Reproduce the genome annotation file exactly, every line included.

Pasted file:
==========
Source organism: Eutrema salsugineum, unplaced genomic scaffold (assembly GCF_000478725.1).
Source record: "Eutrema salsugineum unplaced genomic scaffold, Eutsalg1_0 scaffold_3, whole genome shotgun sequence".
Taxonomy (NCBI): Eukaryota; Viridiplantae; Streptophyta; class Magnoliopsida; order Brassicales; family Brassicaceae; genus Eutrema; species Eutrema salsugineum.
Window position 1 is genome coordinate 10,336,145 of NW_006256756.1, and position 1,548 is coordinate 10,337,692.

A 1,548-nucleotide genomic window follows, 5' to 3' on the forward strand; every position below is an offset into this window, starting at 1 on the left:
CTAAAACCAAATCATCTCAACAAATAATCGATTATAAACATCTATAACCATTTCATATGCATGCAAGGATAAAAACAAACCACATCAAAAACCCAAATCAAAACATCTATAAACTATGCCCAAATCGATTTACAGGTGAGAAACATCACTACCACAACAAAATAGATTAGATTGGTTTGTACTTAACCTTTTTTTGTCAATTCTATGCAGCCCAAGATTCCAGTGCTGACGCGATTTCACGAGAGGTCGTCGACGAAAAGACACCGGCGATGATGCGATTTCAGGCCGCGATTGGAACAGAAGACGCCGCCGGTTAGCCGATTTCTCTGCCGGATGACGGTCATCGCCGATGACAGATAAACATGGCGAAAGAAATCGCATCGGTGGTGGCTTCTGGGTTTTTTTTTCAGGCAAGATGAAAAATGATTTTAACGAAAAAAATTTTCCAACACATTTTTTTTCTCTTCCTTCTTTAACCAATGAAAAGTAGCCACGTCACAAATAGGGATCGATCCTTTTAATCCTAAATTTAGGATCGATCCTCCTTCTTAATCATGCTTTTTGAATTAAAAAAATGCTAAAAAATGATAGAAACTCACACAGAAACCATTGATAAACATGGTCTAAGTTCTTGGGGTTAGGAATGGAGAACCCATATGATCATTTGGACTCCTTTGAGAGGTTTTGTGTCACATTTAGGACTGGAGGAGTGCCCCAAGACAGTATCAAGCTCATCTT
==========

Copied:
Source organism: Eutrema salsugineum, unplaced genomic scaffold (assembly GCF_000478725.1).
Source record: "Eutrema salsugineum unplaced genomic scaffold, Eutsalg1_0 scaffold_3, whole genome shotgun sequence".
Taxonomy (NCBI): Eukaryota; Viridiplantae; Streptophyta; class Magnoliopsida; order Brassicales; family Brassicaceae; genus Eutrema; species Eutrema salsugineum.
Window position 1 is genome coordinate 10,336,145 of NW_006256756.1, and position 1,548 is coordinate 10,337,692.

A 1,548-nucleotide genomic window follows, 5' to 3' on the forward strand; every position below is an offset into this window, starting at 1 on the left:
CTAAAACCAAATCATCTCAACAAATAATCGATTATAAACATCTATAACCATTTCATATGCATGCAAGGATAAAAACAAACCACATCAAAAACCCAAATCAAAACATCTATAAACTATGCCCAAATCGATTTACAGGTGAGAAACATCACTACCACAACAAAATAGATTAGATTGGTTTGTACTTAACCTTTTTTTGTCAATTCTATGCAGCCCAAGATTCCAGTGCTGACGCGATTTCACGAGAGGTCGTCGACGAAAAGACACCGGCGATGATGCGATTTCAGGCCGCGATTGGAACAGAAGACGCCGCCGGTTAGCCGATTTCTCTGCCGGATGACGGTCATCGCCGATGACAGATAAACATGGCGAAAGAAATCGCATCGGTGGTGGCTTCTGGGTTTTTTTTTCAGGCAAGATGAAAAATGATTTTAACGAAAAAAATTTTCCAACACATTTTTTTTCTCTTCCTTCTTTAACCAATGAAAAGTAGCCACGTCACAAATAGGGATCGATCCTTTTAATCCTAAATTTAGGATCGATCCTCCTTCTTAATCATGCTTTTTGAATTAAAAAAATGCTAAAAAATGATAGAAACTCACACAGAAACCATTGATAAACATGGTCTAAGTTCTTGGGGTTAGGAATGGAGAACCCATATGATCATTTGGACTCCTTTGAGAGGTTTTGTGTCACATTTAGGACTGGAGGAGTGCCCCAAGACAGTATCAAGCTCATCTT